We assumed the apheresis process would take 4 to 5 hours, maybe a little more. After the kink in the line was fixed it wasn’t possible to go as fast as the technicians would’ve preferred. The line pressures wouldn’t stay in the right range, so they had to go more slowly, so the process took closer to 10 hours. So, since it was around 2pm when we got to apheresis, it was after midnight before we left. The apheresis technicians do not typically work around the clock. They are used to going home by 5 or maybe 6pm. The staff in the apheresis lab understood how hard this was for Ray and how important it was to get it done that day, so they volunteered to stay until it was all done. We are very grateful for their dedication and willingness to see this through for Ray.
We were also very grateful that Dr. Malech was able to step in when the line kinked and manipulate it and the dressing into a position where it was a usable line. Without his intervention they would have had to stop the process entirely at that point.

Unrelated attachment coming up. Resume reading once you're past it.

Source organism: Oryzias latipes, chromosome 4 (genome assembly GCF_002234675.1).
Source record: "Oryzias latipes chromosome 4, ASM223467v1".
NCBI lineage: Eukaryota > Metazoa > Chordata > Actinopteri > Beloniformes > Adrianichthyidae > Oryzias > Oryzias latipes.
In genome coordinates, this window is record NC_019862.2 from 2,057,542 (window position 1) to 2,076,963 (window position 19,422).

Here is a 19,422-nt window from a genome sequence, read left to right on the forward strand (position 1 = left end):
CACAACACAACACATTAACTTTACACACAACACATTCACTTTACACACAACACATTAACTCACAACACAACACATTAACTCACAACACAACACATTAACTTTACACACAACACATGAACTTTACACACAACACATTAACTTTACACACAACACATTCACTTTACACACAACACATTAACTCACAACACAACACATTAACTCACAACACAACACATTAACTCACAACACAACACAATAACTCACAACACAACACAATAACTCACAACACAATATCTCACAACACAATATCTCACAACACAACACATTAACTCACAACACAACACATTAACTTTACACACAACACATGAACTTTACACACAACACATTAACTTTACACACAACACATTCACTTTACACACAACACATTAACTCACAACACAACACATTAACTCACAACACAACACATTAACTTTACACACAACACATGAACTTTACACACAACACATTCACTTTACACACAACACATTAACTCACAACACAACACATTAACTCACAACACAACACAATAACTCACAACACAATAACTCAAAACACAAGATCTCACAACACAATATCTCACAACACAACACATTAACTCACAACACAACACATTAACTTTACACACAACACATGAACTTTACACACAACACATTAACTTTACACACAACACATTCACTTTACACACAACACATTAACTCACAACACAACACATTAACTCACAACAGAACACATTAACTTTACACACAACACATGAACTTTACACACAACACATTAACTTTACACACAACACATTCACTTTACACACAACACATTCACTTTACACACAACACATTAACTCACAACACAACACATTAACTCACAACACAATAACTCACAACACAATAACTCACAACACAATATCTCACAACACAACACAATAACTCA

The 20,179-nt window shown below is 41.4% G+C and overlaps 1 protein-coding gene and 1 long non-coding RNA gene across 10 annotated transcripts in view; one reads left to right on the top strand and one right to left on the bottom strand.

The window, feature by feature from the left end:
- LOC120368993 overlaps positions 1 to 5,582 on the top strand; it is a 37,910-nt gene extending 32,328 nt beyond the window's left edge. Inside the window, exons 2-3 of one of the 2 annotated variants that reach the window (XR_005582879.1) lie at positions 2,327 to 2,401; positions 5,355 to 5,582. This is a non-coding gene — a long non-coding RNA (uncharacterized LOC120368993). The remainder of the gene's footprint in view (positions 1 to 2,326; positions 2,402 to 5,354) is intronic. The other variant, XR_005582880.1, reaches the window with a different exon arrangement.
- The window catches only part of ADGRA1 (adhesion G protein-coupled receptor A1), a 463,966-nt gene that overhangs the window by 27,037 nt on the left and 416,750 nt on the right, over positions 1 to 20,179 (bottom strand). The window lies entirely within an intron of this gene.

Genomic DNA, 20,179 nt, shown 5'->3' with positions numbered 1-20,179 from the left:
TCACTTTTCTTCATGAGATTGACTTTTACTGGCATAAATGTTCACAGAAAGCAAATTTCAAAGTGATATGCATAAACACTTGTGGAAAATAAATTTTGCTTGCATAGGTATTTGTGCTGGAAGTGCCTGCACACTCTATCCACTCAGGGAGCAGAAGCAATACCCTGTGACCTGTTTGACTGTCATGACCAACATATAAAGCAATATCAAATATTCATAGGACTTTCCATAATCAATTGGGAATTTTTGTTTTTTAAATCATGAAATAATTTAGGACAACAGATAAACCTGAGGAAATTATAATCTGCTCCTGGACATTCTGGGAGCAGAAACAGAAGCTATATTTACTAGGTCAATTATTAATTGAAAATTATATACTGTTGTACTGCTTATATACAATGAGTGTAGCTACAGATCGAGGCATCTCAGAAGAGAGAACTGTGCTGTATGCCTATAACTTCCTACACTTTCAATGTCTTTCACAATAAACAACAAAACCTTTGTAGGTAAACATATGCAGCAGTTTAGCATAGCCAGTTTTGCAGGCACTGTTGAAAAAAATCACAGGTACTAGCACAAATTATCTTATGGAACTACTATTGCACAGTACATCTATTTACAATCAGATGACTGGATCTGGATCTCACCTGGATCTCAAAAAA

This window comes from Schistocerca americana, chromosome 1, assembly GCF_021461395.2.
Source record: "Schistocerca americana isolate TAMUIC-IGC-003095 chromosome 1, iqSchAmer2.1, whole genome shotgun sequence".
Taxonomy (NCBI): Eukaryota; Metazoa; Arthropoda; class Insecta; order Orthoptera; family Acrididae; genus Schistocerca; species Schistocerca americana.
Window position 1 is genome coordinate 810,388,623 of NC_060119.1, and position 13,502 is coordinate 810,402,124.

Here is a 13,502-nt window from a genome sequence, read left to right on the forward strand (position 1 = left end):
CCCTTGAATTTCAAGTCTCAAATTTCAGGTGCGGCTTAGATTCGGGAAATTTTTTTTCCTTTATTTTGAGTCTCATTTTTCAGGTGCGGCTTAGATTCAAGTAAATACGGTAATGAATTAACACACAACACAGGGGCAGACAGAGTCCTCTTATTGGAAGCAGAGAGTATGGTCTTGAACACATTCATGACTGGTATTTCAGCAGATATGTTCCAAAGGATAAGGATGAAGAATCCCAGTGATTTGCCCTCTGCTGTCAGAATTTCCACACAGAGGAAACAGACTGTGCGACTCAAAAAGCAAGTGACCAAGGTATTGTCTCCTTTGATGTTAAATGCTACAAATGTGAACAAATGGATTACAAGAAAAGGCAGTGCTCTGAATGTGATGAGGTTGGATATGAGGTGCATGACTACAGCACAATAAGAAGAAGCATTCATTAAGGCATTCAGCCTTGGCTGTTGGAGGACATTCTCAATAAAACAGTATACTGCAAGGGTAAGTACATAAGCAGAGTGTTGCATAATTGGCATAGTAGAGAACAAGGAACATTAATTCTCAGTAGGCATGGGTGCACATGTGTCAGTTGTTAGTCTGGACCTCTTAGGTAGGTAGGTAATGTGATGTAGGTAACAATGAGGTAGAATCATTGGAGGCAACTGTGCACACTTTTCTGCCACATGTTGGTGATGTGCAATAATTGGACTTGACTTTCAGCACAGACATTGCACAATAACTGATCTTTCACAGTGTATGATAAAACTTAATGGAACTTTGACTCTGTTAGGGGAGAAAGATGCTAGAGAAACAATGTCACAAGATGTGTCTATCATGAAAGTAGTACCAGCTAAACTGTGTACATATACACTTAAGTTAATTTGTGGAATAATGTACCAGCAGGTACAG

Ray was a trooper as well. After the kink in the line, he had to stay on his left side for the rest of the night. While he spent some of the time napping, he also spent time on the phone talking to his Make-A-Wish partner and helping to arrange a Wish for a well deserving local child.
Today, the large bore line was removed from Ray’s back. Afterwards he had to remain on his back for 4 hours. He slept for most of that 4 hours plus some beyond it.
Drs. Malech and DeRavin stopped by this afternoon with some good news. The cell count from what was collected from Ray was high enough to meet their expectations as well as provide some additional cells which will be considered “back up” cells.
All in all, the process was successful.